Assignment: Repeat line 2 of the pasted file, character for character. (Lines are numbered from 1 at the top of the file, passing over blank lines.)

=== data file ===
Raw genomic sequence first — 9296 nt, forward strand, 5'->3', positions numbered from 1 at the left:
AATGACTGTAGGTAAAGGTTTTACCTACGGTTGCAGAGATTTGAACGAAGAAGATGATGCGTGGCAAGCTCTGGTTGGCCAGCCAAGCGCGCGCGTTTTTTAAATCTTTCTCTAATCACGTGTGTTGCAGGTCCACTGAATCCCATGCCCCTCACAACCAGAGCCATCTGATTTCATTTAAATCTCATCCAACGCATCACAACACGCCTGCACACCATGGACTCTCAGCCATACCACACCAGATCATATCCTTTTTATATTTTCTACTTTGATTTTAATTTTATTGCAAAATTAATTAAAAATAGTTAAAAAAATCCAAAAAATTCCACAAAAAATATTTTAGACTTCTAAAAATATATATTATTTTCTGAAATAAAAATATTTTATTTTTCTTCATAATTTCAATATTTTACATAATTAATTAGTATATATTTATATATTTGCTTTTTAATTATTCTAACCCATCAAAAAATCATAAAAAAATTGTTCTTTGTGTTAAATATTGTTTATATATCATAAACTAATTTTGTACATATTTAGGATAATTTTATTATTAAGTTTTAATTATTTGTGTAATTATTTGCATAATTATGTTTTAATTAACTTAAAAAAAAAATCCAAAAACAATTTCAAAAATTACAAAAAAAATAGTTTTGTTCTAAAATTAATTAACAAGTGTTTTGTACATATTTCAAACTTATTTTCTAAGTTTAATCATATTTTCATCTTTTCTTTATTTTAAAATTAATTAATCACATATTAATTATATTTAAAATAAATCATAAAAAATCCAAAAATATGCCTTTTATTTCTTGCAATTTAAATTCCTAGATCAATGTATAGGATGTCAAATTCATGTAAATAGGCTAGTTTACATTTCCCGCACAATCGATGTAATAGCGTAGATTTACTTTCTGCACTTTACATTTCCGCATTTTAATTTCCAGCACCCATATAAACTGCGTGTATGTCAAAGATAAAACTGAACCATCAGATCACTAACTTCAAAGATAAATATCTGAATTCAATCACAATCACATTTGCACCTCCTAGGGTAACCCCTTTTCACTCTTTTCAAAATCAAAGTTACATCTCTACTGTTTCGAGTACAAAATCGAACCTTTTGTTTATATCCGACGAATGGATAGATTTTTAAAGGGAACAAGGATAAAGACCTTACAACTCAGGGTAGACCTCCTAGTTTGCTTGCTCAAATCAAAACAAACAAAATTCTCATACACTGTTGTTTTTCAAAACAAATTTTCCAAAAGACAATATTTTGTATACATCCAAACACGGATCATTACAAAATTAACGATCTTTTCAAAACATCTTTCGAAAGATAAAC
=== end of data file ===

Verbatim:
AATGACTGTAGGTAAAGGTTTTACCTACGGTTGCAGAGATTTGAACGAAGAAGATGATGCGTGGCAAGCTCTGGTTGGCCAGCCAAGCGCGCGCGTTTTTTAAATCTTTCTCTAATCACGTGTGTTGCAGGTCCACTGAATCCCATGCCCCTCACAACCAGAGCCATCTGATTTCATTTAAATCTCATCCAACGCATCACAACACGCCTGCACACCATGGACTCTCAGCCATACCACACCAGATCATATCCTTTTTATATTTTCTACTTTGATTTTAATTTTATTGCAAAATTAATTAAAAATAGTTAAAAAAATCCAAAAAATTCCACAAAAAATATTTTAGACTTCTAAAAATATATATTATTTTCTGAAATAAAAATATTTTATTTTTCTTCATAATTTCAATATTTTACATAATTAATTAGTATATATTTATATATTTGCTTTTTAATTATTCTAACCCATCAAAAAATCATAAAAAAATTGTTCTTTGTGTTAAATATTGTTTATATATCATAAACTAATTTTGTACATATTTAGGATAATTTTATTATTAAGTTTTAATTATTTGTGTAATTATTTGCATAATTATGTTTTAATTAACTTAAAAAAAAAATCCAAAAACAATTTCAAAAATTACAAAAAAAATAGTTTTGTTCTAAAATTAATTAACAAGTGTTTTGTACATATTTCAAACTTATTTTCTAAGTTTAATCATATTTTCATCTTTTCTTTATTTTAAAATTAATTAATCACATATTAATTATATTTAAAATAAATCATAAAAAATCCAAAAATATGCCTTTTATTTCTTGCAATTTAAATTCCTAGATCAATGTATAGGATGTCAAATTCATGTAAATAGGCTAGTTTACATTTCCCGCACAATCGATGTAATAGCGTAGATTTACTTTCTGCACTTTACATTTCCGCATTTTAATTTCCAGCACCCATATAAACTGCGTGTATGTCAAAGATAAAACTGAACCATCAGATCACTAACTTCAAAGATAAATATCTGAATTCAATCACAATCACATTTGCACCTCCTAGGGTAACCCCTTTTCACTCTTTTCAAAATCAAAGTTACATCTCTACTGTTTCGAGTACAAAATCGAACCTTTTGTTTATATCCGACGAATGGATAGATTTTTAAAGGGAACAAGGATAAAGACCTTACAACTCAGGGTAGACCTCCTAGTTTGCTTGCTCAAATCAAAACAAACAAAATTCTCATACACTGTTGTTTTTCAAAACAAATTTTCCAAAAGACAATATTTTGTATACATCCAAACACGGATCATTACAAAATTAACGATCTTTTCAAAACATCTTTCGAAAGATAAAC